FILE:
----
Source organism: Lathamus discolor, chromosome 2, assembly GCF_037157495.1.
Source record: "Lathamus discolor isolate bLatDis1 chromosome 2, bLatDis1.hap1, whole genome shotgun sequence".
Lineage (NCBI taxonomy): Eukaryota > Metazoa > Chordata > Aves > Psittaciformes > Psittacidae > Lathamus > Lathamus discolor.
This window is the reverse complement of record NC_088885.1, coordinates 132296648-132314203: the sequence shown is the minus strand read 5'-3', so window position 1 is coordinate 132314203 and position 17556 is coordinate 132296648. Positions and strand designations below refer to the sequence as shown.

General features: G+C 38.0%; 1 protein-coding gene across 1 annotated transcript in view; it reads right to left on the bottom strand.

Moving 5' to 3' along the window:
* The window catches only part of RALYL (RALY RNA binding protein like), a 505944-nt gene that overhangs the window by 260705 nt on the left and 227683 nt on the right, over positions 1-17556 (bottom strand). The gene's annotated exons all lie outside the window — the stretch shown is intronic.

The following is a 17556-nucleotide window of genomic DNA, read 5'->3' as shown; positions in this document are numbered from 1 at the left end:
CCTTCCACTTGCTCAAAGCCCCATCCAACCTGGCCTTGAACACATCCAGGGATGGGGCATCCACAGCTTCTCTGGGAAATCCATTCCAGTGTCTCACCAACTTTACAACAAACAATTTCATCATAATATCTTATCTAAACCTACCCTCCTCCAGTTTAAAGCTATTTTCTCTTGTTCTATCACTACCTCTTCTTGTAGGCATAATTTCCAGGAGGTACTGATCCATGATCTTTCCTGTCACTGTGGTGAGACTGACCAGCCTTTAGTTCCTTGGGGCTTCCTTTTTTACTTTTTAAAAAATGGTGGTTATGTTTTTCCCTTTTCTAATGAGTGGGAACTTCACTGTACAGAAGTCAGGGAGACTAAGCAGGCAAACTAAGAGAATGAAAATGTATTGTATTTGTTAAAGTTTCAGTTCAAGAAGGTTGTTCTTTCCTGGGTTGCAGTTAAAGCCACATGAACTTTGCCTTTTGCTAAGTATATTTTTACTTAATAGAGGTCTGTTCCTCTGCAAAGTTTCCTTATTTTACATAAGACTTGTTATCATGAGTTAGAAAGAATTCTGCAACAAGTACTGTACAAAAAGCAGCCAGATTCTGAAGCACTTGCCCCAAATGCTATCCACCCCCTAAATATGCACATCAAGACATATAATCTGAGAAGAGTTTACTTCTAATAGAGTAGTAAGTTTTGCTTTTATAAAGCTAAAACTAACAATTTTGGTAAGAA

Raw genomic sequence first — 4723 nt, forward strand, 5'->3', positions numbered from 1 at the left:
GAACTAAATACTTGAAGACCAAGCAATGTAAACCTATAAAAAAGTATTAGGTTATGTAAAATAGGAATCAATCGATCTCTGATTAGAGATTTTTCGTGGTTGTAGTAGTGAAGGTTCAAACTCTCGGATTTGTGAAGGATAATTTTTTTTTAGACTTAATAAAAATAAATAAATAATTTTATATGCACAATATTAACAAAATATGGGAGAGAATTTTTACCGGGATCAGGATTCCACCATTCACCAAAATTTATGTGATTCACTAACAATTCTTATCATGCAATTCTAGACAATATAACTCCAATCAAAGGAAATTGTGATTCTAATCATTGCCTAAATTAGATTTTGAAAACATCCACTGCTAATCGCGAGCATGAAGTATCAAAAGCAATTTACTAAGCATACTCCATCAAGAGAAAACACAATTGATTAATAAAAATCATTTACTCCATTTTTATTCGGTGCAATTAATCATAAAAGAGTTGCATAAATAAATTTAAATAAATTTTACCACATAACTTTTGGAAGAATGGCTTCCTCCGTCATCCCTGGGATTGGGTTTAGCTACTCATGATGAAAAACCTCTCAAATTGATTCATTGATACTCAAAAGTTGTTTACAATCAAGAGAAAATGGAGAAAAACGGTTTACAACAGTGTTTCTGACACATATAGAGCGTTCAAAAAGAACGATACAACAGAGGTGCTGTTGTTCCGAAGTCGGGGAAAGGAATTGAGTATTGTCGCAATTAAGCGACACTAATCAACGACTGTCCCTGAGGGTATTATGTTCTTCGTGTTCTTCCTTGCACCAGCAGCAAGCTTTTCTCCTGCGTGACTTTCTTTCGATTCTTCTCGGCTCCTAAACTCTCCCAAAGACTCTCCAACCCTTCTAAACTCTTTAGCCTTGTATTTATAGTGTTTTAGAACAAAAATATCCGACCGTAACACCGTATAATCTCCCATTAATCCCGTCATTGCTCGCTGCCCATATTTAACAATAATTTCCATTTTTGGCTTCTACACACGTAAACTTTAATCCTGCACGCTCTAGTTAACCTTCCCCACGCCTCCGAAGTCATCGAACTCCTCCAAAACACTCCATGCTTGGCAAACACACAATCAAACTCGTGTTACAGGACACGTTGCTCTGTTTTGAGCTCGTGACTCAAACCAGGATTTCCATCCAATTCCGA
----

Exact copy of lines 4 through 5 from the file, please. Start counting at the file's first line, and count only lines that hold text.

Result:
This window is the reverse complement of record NC_088885.1, coordinates 132296648-132314203: the sequence shown is the minus strand read 5'-3', so window position 1 is coordinate 132314203 and position 17556 is coordinate 132296648. Positions and strand designations below refer to the sequence as shown.

General features: G+C 38.0%; 1 protein-coding gene across 1 annotated transcript in view; it reads right to left on the bottom strand.